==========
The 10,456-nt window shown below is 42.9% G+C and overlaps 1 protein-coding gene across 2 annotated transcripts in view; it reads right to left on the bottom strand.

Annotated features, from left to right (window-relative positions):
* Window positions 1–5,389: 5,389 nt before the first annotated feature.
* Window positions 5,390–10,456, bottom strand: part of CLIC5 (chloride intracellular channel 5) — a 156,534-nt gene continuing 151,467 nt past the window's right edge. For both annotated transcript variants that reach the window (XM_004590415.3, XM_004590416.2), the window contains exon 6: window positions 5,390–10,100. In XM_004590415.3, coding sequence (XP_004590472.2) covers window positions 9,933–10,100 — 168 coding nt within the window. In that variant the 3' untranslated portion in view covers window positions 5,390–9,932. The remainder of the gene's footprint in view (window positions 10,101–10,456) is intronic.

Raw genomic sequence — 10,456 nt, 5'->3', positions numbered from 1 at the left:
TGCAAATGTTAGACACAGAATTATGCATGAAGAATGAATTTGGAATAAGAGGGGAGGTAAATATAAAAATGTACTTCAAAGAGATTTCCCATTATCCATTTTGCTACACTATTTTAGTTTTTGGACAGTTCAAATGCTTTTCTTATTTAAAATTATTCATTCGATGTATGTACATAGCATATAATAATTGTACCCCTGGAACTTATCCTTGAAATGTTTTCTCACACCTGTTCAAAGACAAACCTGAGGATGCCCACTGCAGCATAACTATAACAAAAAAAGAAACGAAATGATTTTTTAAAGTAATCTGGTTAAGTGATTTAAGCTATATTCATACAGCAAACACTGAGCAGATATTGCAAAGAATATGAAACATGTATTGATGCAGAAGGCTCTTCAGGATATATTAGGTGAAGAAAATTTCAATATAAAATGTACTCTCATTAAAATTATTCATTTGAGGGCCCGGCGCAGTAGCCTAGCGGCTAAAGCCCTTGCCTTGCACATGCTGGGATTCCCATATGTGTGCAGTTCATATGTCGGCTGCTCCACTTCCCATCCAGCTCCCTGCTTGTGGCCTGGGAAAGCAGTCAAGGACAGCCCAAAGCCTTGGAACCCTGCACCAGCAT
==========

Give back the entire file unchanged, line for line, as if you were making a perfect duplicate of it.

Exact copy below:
The 10,456-nt window shown below is 42.9% G+C and overlaps 1 protein-coding gene across 2 annotated transcripts in view; it reads right to left on the bottom strand.

Annotated features, from left to right (window-relative positions):
* Window positions 1–5,389: 5,389 nt before the first annotated feature.
* Window positions 5,390–10,456, bottom strand: part of CLIC5 (chloride intracellular channel 5) — a 156,534-nt gene continuing 151,467 nt past the window's right edge. For both annotated transcript variants that reach the window (XM_004590415.3, XM_004590416.2), the window contains exon 6: window positions 5,390–10,100. In XM_004590415.3, coding sequence (XP_004590472.2) covers window positions 9,933–10,100 — 168 coding nt within the window. In that variant the 3' untranslated portion in view covers window positions 5,390–9,932. The remainder of the gene's footprint in view (window positions 10,101–10,456) is intronic.

Raw genomic sequence — 10,456 nt, 5'->3', positions numbered from 1 at the left:
TGCAAATGTTAGACACAGAATTATGCATGAAGAATGAATTTGGAATAAGAGGGGAGGTAAATATAAAAATGTACTTCAAAGAGATTTCCCATTATCCATTTTGCTACACTATTTTAGTTTTTGGACAGTTCAAATGCTTTTCTTATTTAAAATTATTCATTCGATGTATGTACATAGCATATAATAATTGTACCCCTGGAACTTATCCTTGAAATGTTTTCTCACACCTGTTCAAAGACAAACCTGAGGATGCCCACTGCAGCATAACTATAACAAAAAAAGAAACGAAATGATTTTTTAAAGTAATCTGGTTAAGTGATTTAAGCTATATTCATACAGCAAACACTGAGCAGATATTGCAAAGAATATGAAACATGTATTGATGCAGAAGGCTCTTCAGGATATATTAGGTGAAGAAAATTTCAATATAAAATGTACTCTCATTAAAATTATTCATTTGAGGGCCCGGCGCAGTAGCCTAGCGGCTAAAGCCCTTGCCTTGCACATGCTGGGATTCCCATATGTGTGCAGTTCATATGTCGGCTGCTCCACTTCCCATCCAGCTCCCTGCTTGTGGCCTGGGAAAGCAGTCAAGGACAGCCCAAAGCCTTGGAACCCTGCACCAGCAT